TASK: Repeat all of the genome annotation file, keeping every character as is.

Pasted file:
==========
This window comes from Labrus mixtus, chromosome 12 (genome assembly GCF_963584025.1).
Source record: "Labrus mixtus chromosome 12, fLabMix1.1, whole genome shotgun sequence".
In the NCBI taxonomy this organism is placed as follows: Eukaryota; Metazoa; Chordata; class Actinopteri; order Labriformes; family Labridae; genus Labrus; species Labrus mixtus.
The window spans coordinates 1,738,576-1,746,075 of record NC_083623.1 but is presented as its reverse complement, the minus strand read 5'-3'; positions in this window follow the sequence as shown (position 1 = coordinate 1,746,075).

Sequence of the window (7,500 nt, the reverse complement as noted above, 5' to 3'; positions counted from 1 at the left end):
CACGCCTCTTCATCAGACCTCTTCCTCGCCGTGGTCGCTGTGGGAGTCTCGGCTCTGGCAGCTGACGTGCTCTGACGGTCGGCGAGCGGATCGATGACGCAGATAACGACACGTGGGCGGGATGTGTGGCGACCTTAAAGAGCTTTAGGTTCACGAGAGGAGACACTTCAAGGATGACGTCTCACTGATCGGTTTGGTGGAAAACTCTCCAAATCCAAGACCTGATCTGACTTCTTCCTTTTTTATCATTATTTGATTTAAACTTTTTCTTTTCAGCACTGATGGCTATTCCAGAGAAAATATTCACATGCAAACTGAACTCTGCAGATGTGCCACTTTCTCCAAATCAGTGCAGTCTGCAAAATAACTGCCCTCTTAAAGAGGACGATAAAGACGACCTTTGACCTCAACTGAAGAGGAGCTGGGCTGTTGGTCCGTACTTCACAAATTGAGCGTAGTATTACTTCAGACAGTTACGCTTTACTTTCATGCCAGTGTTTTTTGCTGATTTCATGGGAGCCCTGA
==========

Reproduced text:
This window comes from Labrus mixtus, chromosome 12 (genome assembly GCF_963584025.1).
Source record: "Labrus mixtus chromosome 12, fLabMix1.1, whole genome shotgun sequence".
In the NCBI taxonomy this organism is placed as follows: Eukaryota; Metazoa; Chordata; class Actinopteri; order Labriformes; family Labridae; genus Labrus; species Labrus mixtus.
The window spans coordinates 1,738,576-1,746,075 of record NC_083623.1 but is presented as its reverse complement, the minus strand read 5'-3'; positions in this window follow the sequence as shown (position 1 = coordinate 1,746,075).

Sequence of the window (7,500 nt, the reverse complement as noted above, 5' to 3'; positions counted from 1 at the left end):
CACGCCTCTTCATCAGACCTCTTCCTCGCCGTGGTCGCTGTGGGAGTCTCGGCTCTGGCAGCTGACGTGCTCTGACGGTCGGCGAGCGGATCGATGACGCAGATAACGACACGTGGGCGGGATGTGTGGCGACCTTAAAGAGCTTTAGGTTCACGAGAGGAGACACTTCAAGGATGACGTCTCACTGATCGGTTTGGTGGAAAACTCTCCAAATCCAAGACCTGATCTGACTTCTTCCTTTTTTATCATTATTTGATTTAAACTTTTTCTTTTCAGCACTGATGGCTATTCCAGAGAAAATATTCACATGCAAACTGAACTCTGCAGATGTGCCACTTTCTCCAAATCAGTGCAGTCTGCAAAATAACTGCCCTCTTAAAGAGGACGATAAAGACGACCTTTGACCTCAACTGAAGAGGAGCTGGGCTGTTGGTCCGTACTTCACAAATTGAGCGTAGTATTACTTCAGACAGTTACGCTTTACTTTCATGCCAGTGTTTTTTGCTGATTTCATGGGAGCCCTGA